There is, in the independence process, a double inter-crossed conflict. First, on the surface, the institutional clash between the state apparatus and the Catalan government. A second, deeper, opposition between the politics of the street, participation and real democracy, and politics from above. This latter opposes the Catalan popular movement against Rajoy, but also opposes those who want to manage, in the best of cases, the right to decide from above and place this process within controlled channels, against a constituent and democratizing logic. We have to oppose a dual reason of state, that of the actually existing Spanish state and that of the nonexistent Catalan State. Both have anaesthetizing potential. To fight requires openly confronting the first, without being used by the second.
Under the combined impact of austerity policies and the independence process, the traditional Catalan party system has self-destructed. Its two great pillars, CiU and the PSC, have entered into crisis. The second, without credibility on either the social or national planes, faces the destiny of PASOK. The first, although in a better position, undergoes unstoppable erosion, because t austerity fractures it and its credibility with respect to the independence process is relative.
Unlike the party system of the Spanish State, where the PP and PSOE are in decline, but have not yet been overtaken by any emergent force, the crisis of CiU and the PSC is deeper and they have lost the political-electoral leadership. But, due to the centrality of the debate on the national question, what benefits from the political crisis is a force, ERC, that incarnates a project of rupture at the national level but continuity at the economic level, and not an anti-austerity force such as Syriza in Greece or Podemos in the Spanish State. This is the great paradox of the Catalan political crisis.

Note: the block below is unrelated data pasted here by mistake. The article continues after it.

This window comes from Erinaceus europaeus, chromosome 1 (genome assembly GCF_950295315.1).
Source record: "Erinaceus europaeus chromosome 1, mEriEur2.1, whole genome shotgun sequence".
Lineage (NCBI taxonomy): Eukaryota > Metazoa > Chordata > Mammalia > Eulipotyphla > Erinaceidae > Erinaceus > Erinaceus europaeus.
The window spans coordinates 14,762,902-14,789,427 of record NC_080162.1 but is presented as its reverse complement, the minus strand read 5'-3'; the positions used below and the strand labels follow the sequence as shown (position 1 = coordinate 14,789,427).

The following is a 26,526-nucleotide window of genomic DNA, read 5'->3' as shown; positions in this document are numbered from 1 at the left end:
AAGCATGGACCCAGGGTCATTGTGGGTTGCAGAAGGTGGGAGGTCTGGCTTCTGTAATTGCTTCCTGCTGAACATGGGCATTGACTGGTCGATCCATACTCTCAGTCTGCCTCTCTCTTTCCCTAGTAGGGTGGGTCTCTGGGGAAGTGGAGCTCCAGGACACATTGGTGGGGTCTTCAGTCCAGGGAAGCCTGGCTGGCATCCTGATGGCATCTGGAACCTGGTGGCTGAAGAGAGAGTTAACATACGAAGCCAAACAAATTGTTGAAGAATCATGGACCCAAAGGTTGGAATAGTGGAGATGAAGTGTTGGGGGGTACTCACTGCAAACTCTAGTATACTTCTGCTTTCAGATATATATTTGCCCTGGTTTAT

In this context it is essential to articulate a broad pro-sovereignty political alternative opposed to austerity. The proposal defended by the Procés Constituent of Arcadi Oliveres and Teresa Forcades from April of 2012 is, right now, more necessary than never.
Faced with the decline of CiU and the PSC and the ascent of ERC, a new actor is needed which can become a point of support of Catalan politics and which incarnates the critique of austerity policies and traditional politics that exploded on 15-M of 2011. Neither ICV-EUiA, nor Podemos, nor the CUP nor even Procés Constituent, in themselves, have the strength to become an alternative that can destabilize Catalan politics from the left. It is then time to consider formulas of convergence and joint work. But a new actor of this type could not be only a sum of abbreviations; it requires simultaneously convergences of non-organized people and existing organizations. And, still more important, it will only have sense if it represents a clear break with the traditional politics and the institutional culture that has done so much damage to the left from the Transition until now.